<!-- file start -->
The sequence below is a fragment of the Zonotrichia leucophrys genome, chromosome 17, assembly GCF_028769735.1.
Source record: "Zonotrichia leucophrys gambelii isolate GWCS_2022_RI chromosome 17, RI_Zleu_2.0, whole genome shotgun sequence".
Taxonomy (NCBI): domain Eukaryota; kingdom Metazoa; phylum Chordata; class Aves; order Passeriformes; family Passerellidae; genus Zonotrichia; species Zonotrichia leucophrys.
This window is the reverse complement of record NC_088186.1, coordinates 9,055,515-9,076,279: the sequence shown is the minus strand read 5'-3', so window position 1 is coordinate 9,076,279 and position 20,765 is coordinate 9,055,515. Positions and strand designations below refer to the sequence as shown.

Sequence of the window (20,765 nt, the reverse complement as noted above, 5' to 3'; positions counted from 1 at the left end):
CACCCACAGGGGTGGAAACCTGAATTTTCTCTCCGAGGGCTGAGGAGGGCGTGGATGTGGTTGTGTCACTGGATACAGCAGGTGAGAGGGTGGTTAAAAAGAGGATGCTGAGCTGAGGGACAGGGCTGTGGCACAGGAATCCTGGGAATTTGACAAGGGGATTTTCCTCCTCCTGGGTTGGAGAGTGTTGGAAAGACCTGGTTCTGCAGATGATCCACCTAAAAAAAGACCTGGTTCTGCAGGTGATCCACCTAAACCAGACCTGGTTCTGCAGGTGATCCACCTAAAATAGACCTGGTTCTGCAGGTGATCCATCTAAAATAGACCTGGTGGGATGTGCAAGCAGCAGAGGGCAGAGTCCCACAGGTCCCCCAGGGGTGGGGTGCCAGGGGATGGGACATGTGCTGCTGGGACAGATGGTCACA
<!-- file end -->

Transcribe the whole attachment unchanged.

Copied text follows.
The sequence below is a fragment of the Zonotrichia leucophrys genome, chromosome 17, assembly GCF_028769735.1.
Source record: "Zonotrichia leucophrys gambelii isolate GWCS_2022_RI chromosome 17, RI_Zleu_2.0, whole genome shotgun sequence".
Taxonomy (NCBI): domain Eukaryota; kingdom Metazoa; phylum Chordata; class Aves; order Passeriformes; family Passerellidae; genus Zonotrichia; species Zonotrichia leucophrys.
This window is the reverse complement of record NC_088186.1, coordinates 9,055,515-9,076,279: the sequence shown is the minus strand read 5'-3', so window position 1 is coordinate 9,076,279 and position 20,765 is coordinate 9,055,515. Positions and strand designations below refer to the sequence as shown.

Sequence of the window (20,765 nt, the reverse complement as noted above, 5' to 3'; positions counted from 1 at the left end):
CACCCACAGGGGTGGAAACCTGAATTTTCTCTCCGAGGGCTGAGGAGGGCGTGGATGTGGTTGTGTCACTGGATACAGCAGGTGAGAGGGTGGTTAAAAAGAGGATGCTGAGCTGAGGGACAGGGCTGTGGCACAGGAATCCTGGGAATTTGACAAGGGGATTTTCCTCCTCCTGGGTTGGAGAGTGTTGGAAAGACCTGGTTCTGCAGATGATCCACCTAAAAAAAGACCTGGTTCTGCAGGTGATCCACCTAAACCAGACCTGGTTCTGCAGGTGATCCACCTAAAATAGACCTGGTTCTGCAGGTGATCCATCTAAAATAGACCTGGTGGGATGTGCAAGCAGCAGAGGGCAGAGTCCCACAGGTCCCCCAGGGGTGGGGTGCCAGGGGATGGGACATGTGCTGCTGGGACAGATGGTCACA